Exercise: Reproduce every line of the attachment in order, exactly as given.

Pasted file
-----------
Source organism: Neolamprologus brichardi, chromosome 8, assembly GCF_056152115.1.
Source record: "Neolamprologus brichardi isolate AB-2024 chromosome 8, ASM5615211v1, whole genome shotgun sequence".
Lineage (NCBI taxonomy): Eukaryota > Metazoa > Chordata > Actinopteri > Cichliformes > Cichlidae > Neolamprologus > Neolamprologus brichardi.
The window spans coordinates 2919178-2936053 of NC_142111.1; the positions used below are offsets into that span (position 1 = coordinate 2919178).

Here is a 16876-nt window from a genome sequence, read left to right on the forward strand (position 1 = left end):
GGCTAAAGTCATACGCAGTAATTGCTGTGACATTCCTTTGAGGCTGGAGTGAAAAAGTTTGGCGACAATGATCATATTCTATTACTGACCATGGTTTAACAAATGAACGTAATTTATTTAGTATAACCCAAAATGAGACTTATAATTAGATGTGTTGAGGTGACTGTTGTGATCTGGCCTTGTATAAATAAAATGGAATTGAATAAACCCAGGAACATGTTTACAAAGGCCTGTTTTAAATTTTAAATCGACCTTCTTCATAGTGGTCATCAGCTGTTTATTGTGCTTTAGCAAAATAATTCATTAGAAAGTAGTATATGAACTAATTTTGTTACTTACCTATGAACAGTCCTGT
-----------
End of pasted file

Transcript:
Source organism: Neolamprologus brichardi, chromosome 8, assembly GCF_056152115.1.
Source record: "Neolamprologus brichardi isolate AB-2024 chromosome 8, ASM5615211v1, whole genome shotgun sequence".
Lineage (NCBI taxonomy): Eukaryota > Metazoa > Chordata > Actinopteri > Cichliformes > Cichlidae > Neolamprologus > Neolamprologus brichardi.
The window spans coordinates 2919178-2936053 of NC_142111.1; the positions used below are offsets into that span (position 1 = coordinate 2919178).

Here is a 16876-nt window from a genome sequence, read left to right on the forward strand (position 1 = left end):
GGCTAAAGTCATACGCAGTAATTGCTGTGACATTCCTTTGAGGCTGGAGTGAAAAAGTTTGGCGACAATGATCATATTCTATTACTGACCATGGTTTAACAAATGAACGTAATTTATTTAGTATAACCCAAAATGAGACTTATAATTAGATGTGTTGAGGTGACTGTTGTGATCTGGCCTTGTATAAATAAAATGGAATTGAATAAACCCAGGAACATGTTTACAAAGGCCTGTTTTAAATTTTAAATCGACCTTCTTCATAGTGGTCATCAGCTGTTTATTGTGCTTTAGCAAAATAATTCATTAGAAAGTAGTATATGAACTAATTTTGTTACTTACCTATGAACAGTCCTGT